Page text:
Antipsychotic medications — ones used to treat schizophrenia and bipolar disorder — are often given to children who simply have behavioral problems associated with their age, according to a study published today in American Medical Association’s journal Psychiatry.
A research team from Columbia University, Yale, and the National Institute of Mental Health examined more than 2.5 million antipsychotic drug prescriptions for children from 2006 to 2010.
During that time, researchers found that antipsychotic prescriptions increased for children and young adults ages 13 to 24 but not for children under the age of 12.
The study found the most antipsychotic use, especially among boys, was consistent with impulsive and aggressive behaviors, not psychotic symptoms.
The numbers “suggest that much of the antipsychotic treatment of children and younger adolescents targets age-limited behavioral problems,” the study states.
That bothers psychiatrists like Dr. Vilma Gabbay, chief of the pediatric mood and anxiety disorders program and associate professor of psychiatry at the Icahn School of Medicine at Mount Sinai in New York City.
“The findings are alarming,” she said.
The study found antipsychotics were most commonly prescribed for attention deficit hyperactivity disorder (ADHD) in children under the age of 18. About 60 percent of children ages 7 to 12 years who received an antipsychotic were given it for ADHD.
About a third of young adults were given antipsychotic medications for depression.
Medications Come with Harmful Side Effects
Side effects of some atypical antipsychotics, such as olanzapine (Zyprexa) and risperidone (Risperdal), include changes in metabolism that can include weight gain of up to 70 pounds. That can increase a child’s risk of diabetes and high cholesterol.
These side effects have been under clinical scrutiny for more than a decade.
But, researchers noted, after several years of increasing rates of antipsychotic treatment of children and adolescents in the United States, the rate of antipsychotic use among children decreased between 2008 and 2010.
“In view of evidence of widespread antipsychotic prescribing outside of U.S. Food and Drug Administration-labeled indications and concerns regarding the adverse metabolic effects of second-generation antipsychotics, this decline is a welcome development,” researchers wrote.
Dr. Theodore Henderson, Ph.D., a child psychiatrist in the Denver area who was not involved in the study, said the study’s findings are in line with the rates of those conditions in children and adolescents.
“Overall, it’s a good study because it looks at the rates,” he said. “If you look at the incidence of these disorders in children, they are on par.”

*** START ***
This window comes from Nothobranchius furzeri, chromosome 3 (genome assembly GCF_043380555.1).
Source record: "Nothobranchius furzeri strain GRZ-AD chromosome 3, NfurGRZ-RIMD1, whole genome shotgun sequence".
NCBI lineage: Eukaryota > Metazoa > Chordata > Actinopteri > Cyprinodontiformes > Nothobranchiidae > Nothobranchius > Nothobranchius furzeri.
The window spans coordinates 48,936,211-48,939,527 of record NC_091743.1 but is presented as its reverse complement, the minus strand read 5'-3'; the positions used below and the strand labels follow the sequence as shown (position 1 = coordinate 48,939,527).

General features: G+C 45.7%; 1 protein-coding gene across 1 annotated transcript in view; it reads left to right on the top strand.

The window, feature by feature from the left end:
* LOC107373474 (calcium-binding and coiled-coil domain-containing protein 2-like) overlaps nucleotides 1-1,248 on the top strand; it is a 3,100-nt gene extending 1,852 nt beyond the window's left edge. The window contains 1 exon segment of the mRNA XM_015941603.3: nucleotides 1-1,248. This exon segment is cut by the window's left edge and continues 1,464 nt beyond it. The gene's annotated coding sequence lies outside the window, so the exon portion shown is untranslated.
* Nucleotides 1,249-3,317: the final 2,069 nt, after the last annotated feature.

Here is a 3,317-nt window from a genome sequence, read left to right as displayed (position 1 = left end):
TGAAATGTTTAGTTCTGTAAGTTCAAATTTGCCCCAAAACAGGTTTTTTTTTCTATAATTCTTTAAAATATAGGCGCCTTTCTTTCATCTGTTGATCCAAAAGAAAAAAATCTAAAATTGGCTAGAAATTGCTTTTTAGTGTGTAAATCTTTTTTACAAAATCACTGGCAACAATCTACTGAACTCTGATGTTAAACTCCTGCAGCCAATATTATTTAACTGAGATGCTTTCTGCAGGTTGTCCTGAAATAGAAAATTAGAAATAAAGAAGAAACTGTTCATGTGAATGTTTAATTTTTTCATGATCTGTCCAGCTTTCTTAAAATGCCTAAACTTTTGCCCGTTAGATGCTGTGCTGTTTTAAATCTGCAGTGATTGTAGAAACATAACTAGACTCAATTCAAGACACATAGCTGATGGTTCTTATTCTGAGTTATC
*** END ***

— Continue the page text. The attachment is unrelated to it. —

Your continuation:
Antipsychotic Medications for Nonpsychotic Conditions
Most commonly, as the study shows, antipsychotics are used to control aggressive behaviors in children with ADHD.
Some research has shown combining traditional stimulant therapy like methylphenidate (Ritalin) and antipsychotic medication can control violent outbursts in children with ADHD.
For other conditions, such as bipolar disorder and behavioral disorders, mood-stabilizing drugs are the first line of treatment, along with outpatient therapy and other methods.
Antipsychotic medications were developed to help conditions like schizophrenia, but as some atypical antipsychotics also have mood-stabilizing effects, they are used even when no psychotic symptoms are present.
“A lot of the doctors skip over mood stabilizers and go to atypicals first,” Henderson said. “As a psychiatrist, that gives me concern.”
Antipsychotics are used to treat depression in what’s known as “treatment resistant” depression where typical antidepressants aren’t working. There is, however, little evidence to suggest antipsychotics benefit people with hard-to-treat depression and aren’t worth the potential side effects.
Doctors should look for other options at controlling minor aggression in children with ADHD or autism, including stimulant drugs, talk therapy, and parent training, because of the side effects of antipsychotic medication, Gabbay said.
“When we prescribe these medications, we are very careful to weigh the costs versus the benefits,” she said. “These [medications] are not Tylenol. [They are] very serious medication[s].”
Not All Antipsychotics Are Made Equal
The first antipsychotic was developed in the 1950s. These “typical antipsychotics” block dopamine in the brain, which decreases excitability.
Atypical, or second-generation, antipsychotics block dopamine and affect serotonin, which can improve mood.
When atypical antipsychotics hit the market — namely with Zyprexa in 1999 — the drug industry pushed them harder because they claimed they were better than typical antipsychotics, Henderson said.
“But research shows atypicals aren’t any better because of side effects like weight gain and metabolic disturbances,” he said.
The atypical antipsychotic aripiprazole (Abilify), however, is a “unique animal,” Henderson said, because it helps control behavior and has shown to be a cognitive enhancer, which can help a child academically.
The antipsychotic drug market was greatly impacted when molindone (Moban) was discontinued from the U.S. market in 2010.
“It used to be my favorite, and I’ve talked to colleagues and we agree it was the best,” Henderson said.